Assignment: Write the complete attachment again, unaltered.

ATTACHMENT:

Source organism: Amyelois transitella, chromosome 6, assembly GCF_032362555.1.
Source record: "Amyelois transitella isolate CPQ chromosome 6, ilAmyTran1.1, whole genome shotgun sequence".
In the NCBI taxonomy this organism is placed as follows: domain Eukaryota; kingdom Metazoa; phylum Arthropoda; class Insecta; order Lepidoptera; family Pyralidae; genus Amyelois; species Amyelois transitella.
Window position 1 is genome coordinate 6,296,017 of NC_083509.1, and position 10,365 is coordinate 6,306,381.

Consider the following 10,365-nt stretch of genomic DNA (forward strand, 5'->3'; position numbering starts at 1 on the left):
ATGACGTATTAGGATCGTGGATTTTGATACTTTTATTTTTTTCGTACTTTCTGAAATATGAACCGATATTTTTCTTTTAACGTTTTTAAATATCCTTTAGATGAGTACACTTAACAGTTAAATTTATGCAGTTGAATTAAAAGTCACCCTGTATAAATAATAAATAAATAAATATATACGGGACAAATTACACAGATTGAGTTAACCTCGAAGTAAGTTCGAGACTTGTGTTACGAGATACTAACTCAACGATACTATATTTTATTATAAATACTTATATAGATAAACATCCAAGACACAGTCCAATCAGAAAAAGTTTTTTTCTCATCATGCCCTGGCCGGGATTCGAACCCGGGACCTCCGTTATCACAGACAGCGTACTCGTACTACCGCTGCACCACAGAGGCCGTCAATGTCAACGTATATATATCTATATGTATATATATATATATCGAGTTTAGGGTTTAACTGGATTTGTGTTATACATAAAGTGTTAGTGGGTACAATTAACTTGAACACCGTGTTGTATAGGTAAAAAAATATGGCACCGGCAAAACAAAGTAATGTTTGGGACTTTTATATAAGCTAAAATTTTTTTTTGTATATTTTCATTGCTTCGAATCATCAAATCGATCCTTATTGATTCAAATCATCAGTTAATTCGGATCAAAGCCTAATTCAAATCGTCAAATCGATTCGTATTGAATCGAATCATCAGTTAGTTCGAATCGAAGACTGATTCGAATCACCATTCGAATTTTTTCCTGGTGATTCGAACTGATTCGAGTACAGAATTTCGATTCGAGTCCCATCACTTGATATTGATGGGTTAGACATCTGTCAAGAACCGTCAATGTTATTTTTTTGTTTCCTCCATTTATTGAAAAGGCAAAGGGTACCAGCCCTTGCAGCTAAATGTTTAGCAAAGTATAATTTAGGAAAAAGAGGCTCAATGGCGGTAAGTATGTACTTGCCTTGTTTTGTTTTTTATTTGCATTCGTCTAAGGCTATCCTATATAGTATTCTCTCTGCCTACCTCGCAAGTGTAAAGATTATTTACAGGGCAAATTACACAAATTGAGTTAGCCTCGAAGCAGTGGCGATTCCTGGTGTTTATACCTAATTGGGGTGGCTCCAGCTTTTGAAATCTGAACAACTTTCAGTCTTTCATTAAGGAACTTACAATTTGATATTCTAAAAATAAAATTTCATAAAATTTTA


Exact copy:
Source organism: Amyelois transitella, chromosome 6, assembly GCF_032362555.1.
Source record: "Amyelois transitella isolate CPQ chromosome 6, ilAmyTran1.1, whole genome shotgun sequence".
In the NCBI taxonomy this organism is placed as follows: domain Eukaryota; kingdom Metazoa; phylum Arthropoda; class Insecta; order Lepidoptera; family Pyralidae; genus Amyelois; species Amyelois transitella.
Window position 1 is genome coordinate 6,296,017 of NC_083509.1, and position 10,365 is coordinate 6,306,381.

Consider the following 10,365-nt stretch of genomic DNA (forward strand, 5'->3'; position numbering starts at 1 on the left):
ATGACGTATTAGGATCGTGGATTTTGATACTTTTATTTTTTTCGTACTTTCTGAAATATGAACCGATATTTTTCTTTTAACGTTTTTAAATATCCTTTAGATGAGTACACTTAACAGTTAAATTTATGCAGTTGAATTAAAAGTCACCCTGTATAAATAATAAATAAATAAATATATACGGGACAAATTACACAGATTGAGTTAACCTCGAAGTAAGTTCGAGACTTGTGTTACGAGATACTAACTCAACGATACTATATTTTATTATAAATACTTATATAGATAAACATCCAAGACACAGTCCAATCAGAAAAAGTTTTTTTCTCATCATGCCCTGGCCGGGATTCGAACCCGGGACCTCCGTTATCACAGACAGCGTACTCGTACTACCGCTGCACCACAGAGGCCGTCAATGTCAACGTATATATATCTATATGTATATATATATATATCGAGTTTAGGGTTTAACTGGATTTGTGTTATACATAAAGTGTTAGTGGGTACAATTAACTTGAACACCGTGTTGTATAGGTAAAAAAATATGGCACCGGCAAAACAAAGTAATGTTTGGGACTTTTATATAAGCTAAAATTTTTTTTTGTATATTTTCATTGCTTCGAATCATCAAATCGATCCTTATTGATTCAAATCATCAGTTAATTCGGATCAAAGCCTAATTCAAATCGTCAAATCGATTCGTATTGAATCGAATCATCAGTTAGTTCGAATCGAAGACTGATTCGAATCACCATTCGAATTTTTTCCTGGTGATTCGAACTGATTCGAGTACAGAATTTCGATTCGAGTCCCATCACTTGATATTGATGGGTTAGACATCTGTCAAGAACCGTCAATGTTATTTTTTTGTTTCCTCCATTTATTGAAAAGGCAAAGGGTACCAGCCCTTGCAGCTAAATGTTTAGCAAAGTATAATTTAGGAAAAAGAGGCTCAATGGCGGTAAGTATGTACTTGCCTTGTTTTGTTTTTTATTTGCATTCGTCTAAGGCTATCCTATATAGTATTCTCTCTGCCTACCTCGCAAGTGTAAAGATTATTTACAGGGCAAATTACACAAATTGAGTTAGCCTCGAAGCAGTGGCGATTCCTGGTGTTTATACCTAATTGGGGTGGCTCCAGCTTTTGAAATCTGAACAACTTTCAGTCTTTCATTAAGGAACTTACAATTTGATATTCTAAAAATAAAATTTCATAAAATTTTA